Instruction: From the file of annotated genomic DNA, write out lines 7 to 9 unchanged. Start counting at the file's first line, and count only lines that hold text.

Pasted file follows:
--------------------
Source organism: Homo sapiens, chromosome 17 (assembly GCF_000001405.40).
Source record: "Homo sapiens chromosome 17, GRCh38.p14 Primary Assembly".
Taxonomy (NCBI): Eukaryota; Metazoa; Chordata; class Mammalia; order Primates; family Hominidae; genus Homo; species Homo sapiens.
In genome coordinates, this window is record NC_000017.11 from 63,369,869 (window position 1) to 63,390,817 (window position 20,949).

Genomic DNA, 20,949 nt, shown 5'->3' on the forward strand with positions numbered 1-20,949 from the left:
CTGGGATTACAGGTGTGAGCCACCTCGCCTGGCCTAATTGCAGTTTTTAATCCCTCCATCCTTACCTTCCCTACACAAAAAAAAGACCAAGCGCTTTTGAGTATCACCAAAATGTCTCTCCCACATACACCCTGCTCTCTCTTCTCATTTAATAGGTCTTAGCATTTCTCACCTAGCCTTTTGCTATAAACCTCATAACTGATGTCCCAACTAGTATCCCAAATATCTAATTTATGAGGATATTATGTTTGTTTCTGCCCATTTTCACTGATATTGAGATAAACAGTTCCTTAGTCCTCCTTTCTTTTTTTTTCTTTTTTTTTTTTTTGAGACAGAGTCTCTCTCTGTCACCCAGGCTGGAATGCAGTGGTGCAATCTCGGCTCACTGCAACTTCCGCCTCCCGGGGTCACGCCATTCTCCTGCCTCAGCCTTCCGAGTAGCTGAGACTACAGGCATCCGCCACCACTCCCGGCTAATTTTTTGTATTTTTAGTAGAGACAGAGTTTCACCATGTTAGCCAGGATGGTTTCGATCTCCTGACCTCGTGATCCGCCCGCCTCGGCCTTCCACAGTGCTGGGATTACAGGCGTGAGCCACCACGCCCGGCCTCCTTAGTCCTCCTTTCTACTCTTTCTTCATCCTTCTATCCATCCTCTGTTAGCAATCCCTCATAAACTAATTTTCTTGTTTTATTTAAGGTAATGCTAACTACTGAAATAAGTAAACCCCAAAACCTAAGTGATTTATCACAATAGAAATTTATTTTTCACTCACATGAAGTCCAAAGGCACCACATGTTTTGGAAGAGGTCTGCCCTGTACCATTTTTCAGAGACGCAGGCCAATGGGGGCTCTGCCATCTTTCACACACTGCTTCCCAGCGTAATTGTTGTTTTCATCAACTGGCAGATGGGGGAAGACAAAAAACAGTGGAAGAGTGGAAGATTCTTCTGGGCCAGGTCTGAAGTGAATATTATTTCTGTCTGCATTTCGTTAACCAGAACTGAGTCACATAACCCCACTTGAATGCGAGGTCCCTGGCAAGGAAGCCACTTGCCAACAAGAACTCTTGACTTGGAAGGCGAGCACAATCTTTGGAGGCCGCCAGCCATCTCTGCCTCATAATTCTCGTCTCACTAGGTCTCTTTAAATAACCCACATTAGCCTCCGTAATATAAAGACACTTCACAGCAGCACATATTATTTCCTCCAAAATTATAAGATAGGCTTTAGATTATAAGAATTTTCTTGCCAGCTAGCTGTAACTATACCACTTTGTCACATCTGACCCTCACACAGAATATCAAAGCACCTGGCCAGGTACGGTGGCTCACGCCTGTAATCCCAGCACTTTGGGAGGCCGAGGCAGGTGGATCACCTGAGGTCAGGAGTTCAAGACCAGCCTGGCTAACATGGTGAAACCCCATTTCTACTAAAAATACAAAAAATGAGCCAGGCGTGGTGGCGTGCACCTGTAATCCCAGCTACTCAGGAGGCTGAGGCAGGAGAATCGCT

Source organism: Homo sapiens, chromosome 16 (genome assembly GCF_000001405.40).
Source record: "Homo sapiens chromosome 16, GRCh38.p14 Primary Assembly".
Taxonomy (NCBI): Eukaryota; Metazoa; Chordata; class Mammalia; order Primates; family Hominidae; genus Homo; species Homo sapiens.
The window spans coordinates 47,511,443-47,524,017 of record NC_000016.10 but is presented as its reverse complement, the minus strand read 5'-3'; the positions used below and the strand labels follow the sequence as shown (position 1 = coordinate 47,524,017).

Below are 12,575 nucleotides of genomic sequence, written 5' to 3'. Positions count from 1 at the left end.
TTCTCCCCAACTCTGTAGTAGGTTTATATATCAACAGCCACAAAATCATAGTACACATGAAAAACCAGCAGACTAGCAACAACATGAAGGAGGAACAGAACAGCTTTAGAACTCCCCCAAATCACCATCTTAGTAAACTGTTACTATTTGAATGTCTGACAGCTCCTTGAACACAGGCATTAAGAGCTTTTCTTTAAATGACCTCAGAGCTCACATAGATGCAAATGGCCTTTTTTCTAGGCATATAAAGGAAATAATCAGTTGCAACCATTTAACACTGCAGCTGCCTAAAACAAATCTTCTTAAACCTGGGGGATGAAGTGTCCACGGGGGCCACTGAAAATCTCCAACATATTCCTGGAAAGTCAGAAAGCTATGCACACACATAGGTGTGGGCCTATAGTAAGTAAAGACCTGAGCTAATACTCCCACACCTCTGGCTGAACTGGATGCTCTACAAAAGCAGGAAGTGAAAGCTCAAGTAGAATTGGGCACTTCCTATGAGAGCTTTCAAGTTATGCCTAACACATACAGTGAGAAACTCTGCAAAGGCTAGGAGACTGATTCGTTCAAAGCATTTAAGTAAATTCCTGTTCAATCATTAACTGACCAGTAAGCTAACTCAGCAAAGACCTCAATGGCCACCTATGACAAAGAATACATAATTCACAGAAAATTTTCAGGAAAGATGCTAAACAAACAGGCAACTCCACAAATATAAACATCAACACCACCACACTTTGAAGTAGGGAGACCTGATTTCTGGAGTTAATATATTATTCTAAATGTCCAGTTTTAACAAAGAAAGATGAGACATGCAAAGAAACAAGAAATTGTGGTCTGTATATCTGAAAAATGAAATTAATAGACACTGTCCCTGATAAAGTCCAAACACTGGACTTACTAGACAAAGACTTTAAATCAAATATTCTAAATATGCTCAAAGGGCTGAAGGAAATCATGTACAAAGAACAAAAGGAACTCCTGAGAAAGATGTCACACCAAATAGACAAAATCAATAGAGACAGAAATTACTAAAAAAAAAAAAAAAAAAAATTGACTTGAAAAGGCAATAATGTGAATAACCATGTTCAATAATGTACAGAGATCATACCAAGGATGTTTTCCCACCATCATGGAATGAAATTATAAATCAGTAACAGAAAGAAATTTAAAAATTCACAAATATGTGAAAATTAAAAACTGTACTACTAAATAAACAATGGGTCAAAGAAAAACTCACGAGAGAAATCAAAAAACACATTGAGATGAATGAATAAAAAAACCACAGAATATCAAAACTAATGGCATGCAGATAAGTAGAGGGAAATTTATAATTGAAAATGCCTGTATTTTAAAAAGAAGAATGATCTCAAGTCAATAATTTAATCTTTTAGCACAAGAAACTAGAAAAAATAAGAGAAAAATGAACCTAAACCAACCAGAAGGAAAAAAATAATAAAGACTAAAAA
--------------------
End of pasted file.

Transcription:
Source organism: Homo sapiens, chromosome 16 (genome assembly GCF_000001405.40).
Source record: "Homo sapiens chromosome 16, GRCh38.p14 Primary Assembly".
Taxonomy (NCBI): Eukaryota; Metazoa; Chordata; class Mammalia; order Primates; family Hominidae; genus Homo; species Homo sapiens.